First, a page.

To satisfy the above-outlined requirement a solution is known wherein the discharge lamp is operated from a high frequency generator instead of the 50 or 60 Hz mains supply. In this case naturally the high frequency generator must also be built together with the ballast unit and the discharge lamp. The use of high frequency has the advantage that the geometrical dimensions of the inductive ballast may be smaller since, as is well-known, the impedance of an inductive coil increases in a linearly proportional manner with an increase in frequency. By `high frequency` is meant here the range of 1 kHz-100 kHz, because under 1 kHz the advantages of high frequency do not show up significantly, while above 100 kHz radiation problems arise. The operation of discharge lamps at high frequency is in practice a generally employed solution. Its advantage is that, for instance, by increasing the frequency the efficiency of the lamps is improved, etc. Hence primarily for reasons of energy-saving it is customary to operate, e.g., 8-10 lamps from one common generator provided with the well-known iron-core transformer. In this case the method of fitting the ballast unit is conventional, i.e. it is disposed in the fitting; a decrease of the geometrical dimensions is not a primary task although the dimensions of the ballast unit are naturally smaller because of the high frequency.

The circuit arrangements of high frequency ballast units of discharge lamps may be characterized in that the flow of energy between the current supply and the discharge lamp via the ballast unit is bidirectional. As has already been mentioned, the economy of the inductive ballast unit lies in that when the instantaneous value of the mains voltage is increasing the ballast unit takes up energy and stores it in its magnetic field, and when the voltage is decreasing this energy is regenerated.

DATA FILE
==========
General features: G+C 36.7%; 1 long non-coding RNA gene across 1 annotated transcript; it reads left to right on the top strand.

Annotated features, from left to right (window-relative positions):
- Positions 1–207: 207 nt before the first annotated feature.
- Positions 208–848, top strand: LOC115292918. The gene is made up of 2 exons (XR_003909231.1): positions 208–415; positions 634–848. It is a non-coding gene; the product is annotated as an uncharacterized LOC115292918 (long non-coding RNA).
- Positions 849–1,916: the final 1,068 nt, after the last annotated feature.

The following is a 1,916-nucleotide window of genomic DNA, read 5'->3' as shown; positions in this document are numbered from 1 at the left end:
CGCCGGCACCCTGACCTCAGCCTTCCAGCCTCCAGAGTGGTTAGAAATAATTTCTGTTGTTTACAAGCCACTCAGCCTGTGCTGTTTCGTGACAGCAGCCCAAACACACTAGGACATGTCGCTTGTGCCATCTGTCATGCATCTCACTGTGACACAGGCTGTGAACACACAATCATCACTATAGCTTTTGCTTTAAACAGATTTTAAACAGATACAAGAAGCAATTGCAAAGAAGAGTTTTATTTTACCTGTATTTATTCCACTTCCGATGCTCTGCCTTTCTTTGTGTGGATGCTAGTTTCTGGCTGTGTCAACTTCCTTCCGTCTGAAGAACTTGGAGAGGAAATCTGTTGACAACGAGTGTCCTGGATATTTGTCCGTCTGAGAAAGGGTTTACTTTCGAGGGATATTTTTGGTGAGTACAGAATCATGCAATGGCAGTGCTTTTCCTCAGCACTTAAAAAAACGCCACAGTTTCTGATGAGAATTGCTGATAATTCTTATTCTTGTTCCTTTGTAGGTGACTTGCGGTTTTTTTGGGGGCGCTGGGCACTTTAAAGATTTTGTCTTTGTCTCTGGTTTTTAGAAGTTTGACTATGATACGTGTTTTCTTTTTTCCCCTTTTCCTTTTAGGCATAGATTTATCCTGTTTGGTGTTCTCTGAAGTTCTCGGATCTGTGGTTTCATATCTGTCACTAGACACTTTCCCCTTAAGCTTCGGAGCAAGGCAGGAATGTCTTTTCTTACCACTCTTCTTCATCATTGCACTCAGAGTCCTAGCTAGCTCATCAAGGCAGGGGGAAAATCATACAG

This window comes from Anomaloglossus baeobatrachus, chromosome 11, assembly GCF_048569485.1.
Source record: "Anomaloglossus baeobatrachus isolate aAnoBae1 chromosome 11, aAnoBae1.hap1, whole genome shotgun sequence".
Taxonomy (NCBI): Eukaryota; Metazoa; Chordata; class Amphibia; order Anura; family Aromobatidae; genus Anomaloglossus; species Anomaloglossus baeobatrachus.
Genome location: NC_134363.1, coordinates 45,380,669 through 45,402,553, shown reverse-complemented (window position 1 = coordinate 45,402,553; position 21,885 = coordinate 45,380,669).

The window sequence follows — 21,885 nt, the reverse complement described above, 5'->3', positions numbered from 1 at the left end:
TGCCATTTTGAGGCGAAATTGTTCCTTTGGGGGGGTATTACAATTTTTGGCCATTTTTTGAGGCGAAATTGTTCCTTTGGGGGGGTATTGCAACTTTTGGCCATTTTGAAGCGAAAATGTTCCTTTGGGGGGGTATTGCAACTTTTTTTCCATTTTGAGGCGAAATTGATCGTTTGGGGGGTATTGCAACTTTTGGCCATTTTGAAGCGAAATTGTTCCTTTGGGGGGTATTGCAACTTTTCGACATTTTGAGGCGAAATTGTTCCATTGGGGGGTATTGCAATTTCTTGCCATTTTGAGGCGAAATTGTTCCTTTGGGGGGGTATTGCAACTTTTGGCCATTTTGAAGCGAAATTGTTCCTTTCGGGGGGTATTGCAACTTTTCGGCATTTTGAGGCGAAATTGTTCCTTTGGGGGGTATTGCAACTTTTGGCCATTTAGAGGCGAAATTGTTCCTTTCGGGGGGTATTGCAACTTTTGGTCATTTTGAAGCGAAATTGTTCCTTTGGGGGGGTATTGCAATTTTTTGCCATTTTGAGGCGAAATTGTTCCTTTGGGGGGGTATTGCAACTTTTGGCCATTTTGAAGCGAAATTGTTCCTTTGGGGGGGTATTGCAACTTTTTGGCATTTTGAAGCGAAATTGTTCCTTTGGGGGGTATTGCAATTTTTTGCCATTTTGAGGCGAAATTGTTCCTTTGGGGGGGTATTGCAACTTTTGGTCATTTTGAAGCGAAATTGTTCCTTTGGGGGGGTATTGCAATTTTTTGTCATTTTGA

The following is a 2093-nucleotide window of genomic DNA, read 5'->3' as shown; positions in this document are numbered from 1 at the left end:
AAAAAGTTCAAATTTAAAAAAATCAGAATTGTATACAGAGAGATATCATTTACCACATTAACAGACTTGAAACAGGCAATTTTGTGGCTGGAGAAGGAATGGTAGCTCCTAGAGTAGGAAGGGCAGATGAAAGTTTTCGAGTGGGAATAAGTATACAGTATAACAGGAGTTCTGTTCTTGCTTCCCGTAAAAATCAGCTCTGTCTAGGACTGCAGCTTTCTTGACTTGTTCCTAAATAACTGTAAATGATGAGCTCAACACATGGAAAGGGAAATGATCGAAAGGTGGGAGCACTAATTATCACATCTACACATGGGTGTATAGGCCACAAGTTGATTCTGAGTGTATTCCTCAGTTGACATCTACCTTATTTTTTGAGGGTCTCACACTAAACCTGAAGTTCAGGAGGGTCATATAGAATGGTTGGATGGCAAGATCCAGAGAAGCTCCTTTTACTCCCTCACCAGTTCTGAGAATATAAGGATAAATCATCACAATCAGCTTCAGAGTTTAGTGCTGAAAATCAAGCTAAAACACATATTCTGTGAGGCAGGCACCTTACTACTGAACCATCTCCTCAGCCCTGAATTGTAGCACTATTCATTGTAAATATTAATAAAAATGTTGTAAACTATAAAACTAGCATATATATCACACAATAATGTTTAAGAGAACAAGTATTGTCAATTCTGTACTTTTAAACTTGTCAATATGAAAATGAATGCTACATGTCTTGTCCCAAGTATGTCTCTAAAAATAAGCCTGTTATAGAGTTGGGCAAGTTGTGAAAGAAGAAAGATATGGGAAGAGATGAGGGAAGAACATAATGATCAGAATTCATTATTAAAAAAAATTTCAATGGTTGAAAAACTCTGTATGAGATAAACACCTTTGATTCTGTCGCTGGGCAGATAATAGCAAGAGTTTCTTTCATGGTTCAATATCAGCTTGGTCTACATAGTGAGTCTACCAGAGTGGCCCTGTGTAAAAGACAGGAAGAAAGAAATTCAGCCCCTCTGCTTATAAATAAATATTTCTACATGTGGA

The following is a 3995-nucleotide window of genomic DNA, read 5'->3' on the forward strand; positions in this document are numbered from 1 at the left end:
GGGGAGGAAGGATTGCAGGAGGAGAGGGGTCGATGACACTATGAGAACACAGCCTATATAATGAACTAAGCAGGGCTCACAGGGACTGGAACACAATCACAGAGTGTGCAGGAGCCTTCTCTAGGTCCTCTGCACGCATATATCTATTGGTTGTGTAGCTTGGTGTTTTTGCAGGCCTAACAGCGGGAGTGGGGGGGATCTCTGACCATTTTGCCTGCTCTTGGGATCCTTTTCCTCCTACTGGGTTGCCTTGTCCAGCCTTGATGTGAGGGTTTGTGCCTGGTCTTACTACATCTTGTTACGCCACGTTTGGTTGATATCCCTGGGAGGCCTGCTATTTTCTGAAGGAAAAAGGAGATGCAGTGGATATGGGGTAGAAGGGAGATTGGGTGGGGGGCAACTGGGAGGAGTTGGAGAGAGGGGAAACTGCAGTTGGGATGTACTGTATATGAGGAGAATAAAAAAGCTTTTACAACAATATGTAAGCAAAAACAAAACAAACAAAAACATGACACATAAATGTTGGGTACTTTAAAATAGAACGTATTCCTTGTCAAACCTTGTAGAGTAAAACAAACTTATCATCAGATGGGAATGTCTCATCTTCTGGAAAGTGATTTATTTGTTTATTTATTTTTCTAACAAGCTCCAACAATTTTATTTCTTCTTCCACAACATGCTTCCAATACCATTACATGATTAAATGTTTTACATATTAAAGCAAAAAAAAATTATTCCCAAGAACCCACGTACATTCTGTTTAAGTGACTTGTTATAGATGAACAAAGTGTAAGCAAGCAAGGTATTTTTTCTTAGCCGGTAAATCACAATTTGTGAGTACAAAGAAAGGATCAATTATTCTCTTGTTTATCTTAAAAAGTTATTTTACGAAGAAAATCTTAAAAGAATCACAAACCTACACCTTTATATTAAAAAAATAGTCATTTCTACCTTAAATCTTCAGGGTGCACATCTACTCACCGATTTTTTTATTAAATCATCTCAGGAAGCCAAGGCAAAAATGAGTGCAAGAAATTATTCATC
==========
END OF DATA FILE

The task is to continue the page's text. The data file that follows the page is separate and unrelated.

In discharge lamps another significant factor is the rate of the energy regeneration, i.e. its course with time. The rate of energy regeneration is a function of the self-inductance of the ballast unit and of the voltage at the terminals of the lamp (in other words, of the operating voltage or lamp voltage). A designer chooses these values in such a way that by the time that the energy of the coil is exhausted, i.e. the lamp current reduces to zero and thus the lamp is extinguished, the instantaneous value of the mains voltage is sufficiently large to be able to re-ignite the lamp. Put in other words, this circumstance means that the phase difference between the lamp current and the mains voltage should be as large as possible because this makes the re-ignition of the lamp at the end of the period all the more reliable.

The re-ignition voltage required is the greater, the greater the vapor pressure of the discharge lamp. If one now considers that by the increasing the pressure the optical parameters, e.g. the color rendition, etc. of the lamp can be improved, then it can be understood that one should strive to maximize the phase difference accordingly. For this purpose, however, the largest possible self-induction is required and accordingly the geometrical dimensions also increase.